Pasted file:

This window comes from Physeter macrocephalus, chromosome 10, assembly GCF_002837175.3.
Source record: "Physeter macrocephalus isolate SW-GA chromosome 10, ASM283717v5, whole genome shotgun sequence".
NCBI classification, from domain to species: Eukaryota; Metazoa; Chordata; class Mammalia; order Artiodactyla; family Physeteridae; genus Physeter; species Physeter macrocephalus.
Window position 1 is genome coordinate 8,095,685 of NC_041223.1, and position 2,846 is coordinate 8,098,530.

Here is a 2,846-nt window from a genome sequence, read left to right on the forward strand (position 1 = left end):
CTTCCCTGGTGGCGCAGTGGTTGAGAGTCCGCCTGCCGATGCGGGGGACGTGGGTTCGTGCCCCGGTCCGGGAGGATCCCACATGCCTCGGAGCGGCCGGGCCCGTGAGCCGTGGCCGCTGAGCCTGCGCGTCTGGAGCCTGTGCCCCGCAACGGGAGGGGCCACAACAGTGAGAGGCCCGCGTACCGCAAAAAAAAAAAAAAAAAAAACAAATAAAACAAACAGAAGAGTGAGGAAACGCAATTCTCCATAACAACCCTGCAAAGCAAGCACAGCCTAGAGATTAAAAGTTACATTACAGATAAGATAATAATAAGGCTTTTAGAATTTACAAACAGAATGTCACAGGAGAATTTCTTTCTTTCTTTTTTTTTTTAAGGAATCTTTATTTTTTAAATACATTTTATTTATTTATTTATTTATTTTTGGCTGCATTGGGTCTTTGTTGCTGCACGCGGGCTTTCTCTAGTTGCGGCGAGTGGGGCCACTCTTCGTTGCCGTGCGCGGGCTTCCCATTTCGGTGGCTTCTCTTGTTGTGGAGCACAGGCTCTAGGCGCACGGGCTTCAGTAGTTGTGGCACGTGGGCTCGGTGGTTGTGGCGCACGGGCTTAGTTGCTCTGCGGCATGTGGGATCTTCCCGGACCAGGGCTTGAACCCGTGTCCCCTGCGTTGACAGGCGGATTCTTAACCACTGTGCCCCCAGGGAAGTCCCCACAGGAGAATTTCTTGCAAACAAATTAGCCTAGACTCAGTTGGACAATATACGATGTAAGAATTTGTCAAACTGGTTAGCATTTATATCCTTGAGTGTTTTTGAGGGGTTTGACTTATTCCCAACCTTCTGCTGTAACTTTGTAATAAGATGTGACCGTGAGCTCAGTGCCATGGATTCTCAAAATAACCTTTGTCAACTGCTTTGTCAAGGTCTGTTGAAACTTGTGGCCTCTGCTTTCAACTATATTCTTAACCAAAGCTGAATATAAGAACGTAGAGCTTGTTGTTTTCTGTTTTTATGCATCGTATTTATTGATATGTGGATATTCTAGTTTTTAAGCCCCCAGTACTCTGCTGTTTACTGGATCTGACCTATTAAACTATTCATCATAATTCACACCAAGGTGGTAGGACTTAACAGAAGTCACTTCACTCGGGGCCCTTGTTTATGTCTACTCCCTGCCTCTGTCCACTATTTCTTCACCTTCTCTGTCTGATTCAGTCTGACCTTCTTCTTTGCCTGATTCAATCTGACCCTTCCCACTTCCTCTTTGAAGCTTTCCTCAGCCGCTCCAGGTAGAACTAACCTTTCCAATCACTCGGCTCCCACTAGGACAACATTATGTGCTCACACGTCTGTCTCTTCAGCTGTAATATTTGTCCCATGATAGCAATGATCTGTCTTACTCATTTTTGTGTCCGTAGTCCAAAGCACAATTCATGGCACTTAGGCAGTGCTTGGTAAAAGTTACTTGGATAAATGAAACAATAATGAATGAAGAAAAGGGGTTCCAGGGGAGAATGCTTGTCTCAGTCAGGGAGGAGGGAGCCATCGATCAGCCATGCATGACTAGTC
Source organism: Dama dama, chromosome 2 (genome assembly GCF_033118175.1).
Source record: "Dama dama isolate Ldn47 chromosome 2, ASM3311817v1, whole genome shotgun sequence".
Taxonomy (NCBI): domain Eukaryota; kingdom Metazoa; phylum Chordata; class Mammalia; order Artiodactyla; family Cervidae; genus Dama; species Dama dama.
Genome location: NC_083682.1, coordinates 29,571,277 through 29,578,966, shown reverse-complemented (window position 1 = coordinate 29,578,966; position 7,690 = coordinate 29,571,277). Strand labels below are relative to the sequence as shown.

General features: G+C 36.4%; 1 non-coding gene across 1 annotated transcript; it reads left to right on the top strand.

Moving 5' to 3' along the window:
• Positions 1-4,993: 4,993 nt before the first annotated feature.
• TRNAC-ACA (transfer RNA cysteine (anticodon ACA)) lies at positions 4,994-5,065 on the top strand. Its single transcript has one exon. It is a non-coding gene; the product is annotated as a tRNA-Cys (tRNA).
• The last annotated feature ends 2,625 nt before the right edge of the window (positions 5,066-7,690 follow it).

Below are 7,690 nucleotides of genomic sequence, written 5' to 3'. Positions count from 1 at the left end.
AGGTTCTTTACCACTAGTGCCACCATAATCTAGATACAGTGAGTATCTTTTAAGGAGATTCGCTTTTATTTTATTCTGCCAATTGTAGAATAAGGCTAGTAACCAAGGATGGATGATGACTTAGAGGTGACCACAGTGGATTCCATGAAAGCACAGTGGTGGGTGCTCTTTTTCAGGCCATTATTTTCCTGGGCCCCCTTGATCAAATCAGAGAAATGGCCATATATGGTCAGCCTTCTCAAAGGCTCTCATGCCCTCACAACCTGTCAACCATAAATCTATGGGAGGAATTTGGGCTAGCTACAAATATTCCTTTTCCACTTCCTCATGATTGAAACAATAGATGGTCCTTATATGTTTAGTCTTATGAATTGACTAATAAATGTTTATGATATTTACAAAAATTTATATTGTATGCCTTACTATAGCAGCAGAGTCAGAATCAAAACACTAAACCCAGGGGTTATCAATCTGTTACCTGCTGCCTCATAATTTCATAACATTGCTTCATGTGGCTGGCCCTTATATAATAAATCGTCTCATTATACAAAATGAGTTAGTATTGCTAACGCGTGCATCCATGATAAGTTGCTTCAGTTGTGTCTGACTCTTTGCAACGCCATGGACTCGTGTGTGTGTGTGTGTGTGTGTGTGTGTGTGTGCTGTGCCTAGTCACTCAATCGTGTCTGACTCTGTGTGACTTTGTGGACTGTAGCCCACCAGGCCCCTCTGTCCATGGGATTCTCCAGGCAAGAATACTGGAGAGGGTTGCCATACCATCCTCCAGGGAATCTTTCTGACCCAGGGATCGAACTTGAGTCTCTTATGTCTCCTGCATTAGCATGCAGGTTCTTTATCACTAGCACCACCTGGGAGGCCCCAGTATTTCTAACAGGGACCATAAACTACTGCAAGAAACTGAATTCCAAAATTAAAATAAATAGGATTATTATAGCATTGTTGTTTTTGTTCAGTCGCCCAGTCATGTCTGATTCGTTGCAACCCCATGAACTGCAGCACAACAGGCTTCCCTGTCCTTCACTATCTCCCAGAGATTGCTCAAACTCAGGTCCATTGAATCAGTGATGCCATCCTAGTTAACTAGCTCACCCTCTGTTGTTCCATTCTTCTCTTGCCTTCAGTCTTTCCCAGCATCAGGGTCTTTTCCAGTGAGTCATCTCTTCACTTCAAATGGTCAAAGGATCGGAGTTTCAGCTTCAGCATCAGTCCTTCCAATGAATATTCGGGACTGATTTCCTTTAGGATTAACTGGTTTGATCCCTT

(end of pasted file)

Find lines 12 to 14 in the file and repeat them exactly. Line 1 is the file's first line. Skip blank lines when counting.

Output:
Moving 5' to 3' along the window:
• Positions 1-4,993: 4,993 nt before the first annotated feature.
• TRNAC-ACA (transfer RNA cysteine (anticodon ACA)) lies at positions 4,994-5,065 on the top strand. Its single transcript has one exon. It is a non-coding gene; the product is annotated as a tRNA-Cys (tRNA).